TA-5012/TTC Military Phone
SC 5721-01 Interphone


Sep 10 2008 - Tel.Set TA-5012/TTC, made by Marsland Eng., Ltd. Can. and marked Service Test Model ser. #9, Date 1966. It is powered by a 1 1/2 volt AA cell located under the fluted cover at the lower end. The large lever at the side spins a magneto within when depressed through a mechanical linkage. The PTT button is located above with a missed call indicator to its right. Two terminals for wired connections are located in a v-notch at the bottom. The switch on the lower right is labelled Buzz on/off and the left hand switch is labelled Norm/WSPR? It fits in the military green pouch provided.

Stromberg Carlson Interphone No. 5721-01

Sep 10 2008 - Interphones were designed to be used as intercom systems in a house or business. They could be obtained with more than one call button - this one has one. This Interphone was made by SC in 1929. The wiring diagram may be viewed here or from the Phonelinks page in PDF format. Noteable on these were the separate transmitter (located on the phone body), and receiver (located on the switch hook)

These were designed for local use only, and were not intended for use in normal telephone service.

This and the TA5012 were given to me by Terry Murphy. Thanks Terry!


May 06 2008 - 1972 Island Telephone Co. donated by Debbie Denham This is an interesting period on PEI, as larger exchanges were in the proccess of being automated, and smaller exchanges were preparing for automation within the following 5 years.

As a result, both dial and magneto listings can be found in this book, depending upon which exchange a number is located within.

Prince Edward Island Telephone Directory, April 1945.

January 13, 2008 - Here is a gem received this week. I received a call this afternoon from the widow of a neighbour who passed away last week. She had a 1945 Island Telephone Company book that they had been meaning to give me for some time....

Her departed husband, Clifford McLeod was the son of D. D. McLeod, who ran a store here in the Cove for the early part of the century, and which contained the only phone in the Cove up till the early 60's. The mailing label and stamp (all 2 cents worth) are still on its cover (the mailing label was a wrap around affair which held the book closed during mailing...)


Toshiba Strata DK280

This is a Toshiba DK280 Digital KSU, phones, and an Octel 200 Message server picked up for the museum this week.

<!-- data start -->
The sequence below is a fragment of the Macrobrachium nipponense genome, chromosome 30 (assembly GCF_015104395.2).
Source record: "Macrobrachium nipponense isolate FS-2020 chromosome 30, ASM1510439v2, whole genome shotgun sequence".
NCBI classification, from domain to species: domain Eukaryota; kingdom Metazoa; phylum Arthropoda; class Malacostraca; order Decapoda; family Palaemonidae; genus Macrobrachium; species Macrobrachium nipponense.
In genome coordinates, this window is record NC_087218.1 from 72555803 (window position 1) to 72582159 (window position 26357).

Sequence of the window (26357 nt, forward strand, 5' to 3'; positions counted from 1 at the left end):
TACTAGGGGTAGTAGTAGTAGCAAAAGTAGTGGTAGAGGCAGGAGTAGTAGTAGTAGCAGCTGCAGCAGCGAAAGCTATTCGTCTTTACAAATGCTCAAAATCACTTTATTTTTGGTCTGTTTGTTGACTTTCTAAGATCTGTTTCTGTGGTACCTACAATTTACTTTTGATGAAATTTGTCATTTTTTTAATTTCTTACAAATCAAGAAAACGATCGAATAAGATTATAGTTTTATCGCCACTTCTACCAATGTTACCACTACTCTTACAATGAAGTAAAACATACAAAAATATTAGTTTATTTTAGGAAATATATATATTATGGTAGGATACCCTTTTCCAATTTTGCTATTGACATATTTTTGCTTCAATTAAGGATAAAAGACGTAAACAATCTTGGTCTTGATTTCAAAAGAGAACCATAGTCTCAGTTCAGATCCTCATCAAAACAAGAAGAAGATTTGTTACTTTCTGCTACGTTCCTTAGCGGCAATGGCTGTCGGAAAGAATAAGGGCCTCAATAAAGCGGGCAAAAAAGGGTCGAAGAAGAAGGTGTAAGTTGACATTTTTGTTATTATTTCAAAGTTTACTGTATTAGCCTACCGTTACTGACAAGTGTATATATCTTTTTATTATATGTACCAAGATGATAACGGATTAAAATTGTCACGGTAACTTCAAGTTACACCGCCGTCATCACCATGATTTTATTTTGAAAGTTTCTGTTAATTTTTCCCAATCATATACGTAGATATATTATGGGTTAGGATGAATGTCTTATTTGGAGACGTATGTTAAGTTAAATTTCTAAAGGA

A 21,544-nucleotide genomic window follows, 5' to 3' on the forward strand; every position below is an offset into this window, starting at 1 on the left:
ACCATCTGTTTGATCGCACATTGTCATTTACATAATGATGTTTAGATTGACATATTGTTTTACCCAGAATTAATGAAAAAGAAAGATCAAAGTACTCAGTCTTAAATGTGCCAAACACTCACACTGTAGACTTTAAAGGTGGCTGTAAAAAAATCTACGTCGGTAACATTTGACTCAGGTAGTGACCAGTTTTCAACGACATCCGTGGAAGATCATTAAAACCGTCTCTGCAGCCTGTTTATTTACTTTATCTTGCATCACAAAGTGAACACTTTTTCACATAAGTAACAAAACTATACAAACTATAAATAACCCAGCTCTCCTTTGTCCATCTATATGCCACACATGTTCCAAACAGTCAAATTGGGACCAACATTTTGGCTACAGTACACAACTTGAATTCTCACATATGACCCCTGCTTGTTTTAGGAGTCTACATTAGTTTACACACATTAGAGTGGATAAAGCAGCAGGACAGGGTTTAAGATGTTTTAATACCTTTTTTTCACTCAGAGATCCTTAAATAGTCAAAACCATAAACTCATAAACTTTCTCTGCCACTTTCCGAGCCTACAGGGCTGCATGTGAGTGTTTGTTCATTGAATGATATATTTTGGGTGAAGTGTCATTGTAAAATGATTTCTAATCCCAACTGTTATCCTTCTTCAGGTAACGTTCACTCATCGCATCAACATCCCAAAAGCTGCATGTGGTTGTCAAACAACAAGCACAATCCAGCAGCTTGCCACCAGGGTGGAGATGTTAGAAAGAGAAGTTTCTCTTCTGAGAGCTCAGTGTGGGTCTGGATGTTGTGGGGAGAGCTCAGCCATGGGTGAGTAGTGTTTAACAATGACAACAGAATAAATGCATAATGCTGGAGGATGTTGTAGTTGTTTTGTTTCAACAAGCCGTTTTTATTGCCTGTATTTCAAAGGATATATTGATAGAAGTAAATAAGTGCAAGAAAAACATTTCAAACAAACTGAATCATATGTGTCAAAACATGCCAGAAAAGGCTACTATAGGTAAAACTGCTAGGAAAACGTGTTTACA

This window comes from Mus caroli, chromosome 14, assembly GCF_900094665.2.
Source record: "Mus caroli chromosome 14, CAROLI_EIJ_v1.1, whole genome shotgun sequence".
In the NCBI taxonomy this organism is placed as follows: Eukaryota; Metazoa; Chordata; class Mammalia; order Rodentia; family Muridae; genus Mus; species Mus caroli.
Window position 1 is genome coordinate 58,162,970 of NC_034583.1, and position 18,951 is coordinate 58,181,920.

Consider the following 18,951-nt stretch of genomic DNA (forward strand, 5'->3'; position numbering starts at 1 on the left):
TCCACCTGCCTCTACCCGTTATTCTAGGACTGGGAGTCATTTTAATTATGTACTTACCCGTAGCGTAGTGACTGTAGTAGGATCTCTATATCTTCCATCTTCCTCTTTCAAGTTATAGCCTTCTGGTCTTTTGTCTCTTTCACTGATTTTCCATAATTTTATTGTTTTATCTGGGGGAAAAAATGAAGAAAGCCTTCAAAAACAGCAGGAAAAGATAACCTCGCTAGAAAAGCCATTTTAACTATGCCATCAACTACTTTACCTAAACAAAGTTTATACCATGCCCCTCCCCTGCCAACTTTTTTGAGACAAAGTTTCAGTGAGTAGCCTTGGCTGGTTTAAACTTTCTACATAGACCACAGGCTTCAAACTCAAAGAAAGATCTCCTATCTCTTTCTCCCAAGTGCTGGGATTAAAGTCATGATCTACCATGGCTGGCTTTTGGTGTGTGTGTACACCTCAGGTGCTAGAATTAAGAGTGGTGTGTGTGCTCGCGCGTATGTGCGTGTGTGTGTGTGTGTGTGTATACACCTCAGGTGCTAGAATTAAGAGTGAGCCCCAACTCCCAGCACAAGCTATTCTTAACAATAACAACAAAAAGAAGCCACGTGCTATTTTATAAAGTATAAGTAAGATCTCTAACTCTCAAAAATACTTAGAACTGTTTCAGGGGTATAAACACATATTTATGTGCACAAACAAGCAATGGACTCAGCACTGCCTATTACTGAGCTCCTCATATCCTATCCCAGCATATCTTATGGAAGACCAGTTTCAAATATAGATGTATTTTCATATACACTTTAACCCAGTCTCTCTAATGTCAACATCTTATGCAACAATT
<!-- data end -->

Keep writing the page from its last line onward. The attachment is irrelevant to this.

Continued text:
The KSU (top) is equipped 8 loop lines, 16 digital phones, 16 analog phones and 8 dtmf receivers. The CPU is a large system processor, release 3 or 4 and it has a PIOU card for admin, smdr and paging.

The Octel 200 is a very capable scaleable voicemail and fax server which was used with this machine in its original installation in a downtown Charlottetown office.

Along with the system came 14 phones designed for use with the system for display.

Our thanks goes out to Kevin Doyle and Sun Life for donating this system. The system would be about ten years old. It had been removed from service when a new system was installed, and was taking up space in their offices. They were pleased to know it would be of some use, and I was glad to see it kept out of the dump!

This system has been set up in the museum entrance-way for demonstrations. The voicemail has not yet been installed, but the system is currently operational with 3 digital sets..

The next item to be shown will be a Stromberg Carlson 1212 "Fat Boy" telephone which was bought locally a few years ago for a few dollars. These commonly sell restored for $250 to $350. Its base was severely cracked and chipped, and its transmitter spitcup and mounting ring missing - both cloth cords are attached and in excellent shape. Recently, I found a new case for the phone, as well as an intact spitcup and mounting ring. This phone was the first desk phone to have all components including bell and network internally mounted. These phones were manufactured during the 1930's. A before photo of this phone is shown below. Note the cracks on the left hand side on the original case - these required that the original case be held together with a wrap of electrical tape around the bottom (shown on "before" photo). All internal components are present and operational. The replacement body for this phone was received Apr 20th, and has now been installed and a first buffing has been done. May 23, the replacement handset cup and retainer were received, and installed - final buffing only needed now. I have scanned a very small wiring diagram from inside the set - [1212schem.pdf] for anyone interested.
SC-1212 "Fatboy" Phone Before Restoration showing some of the cracks in the original case and tape holding the case together!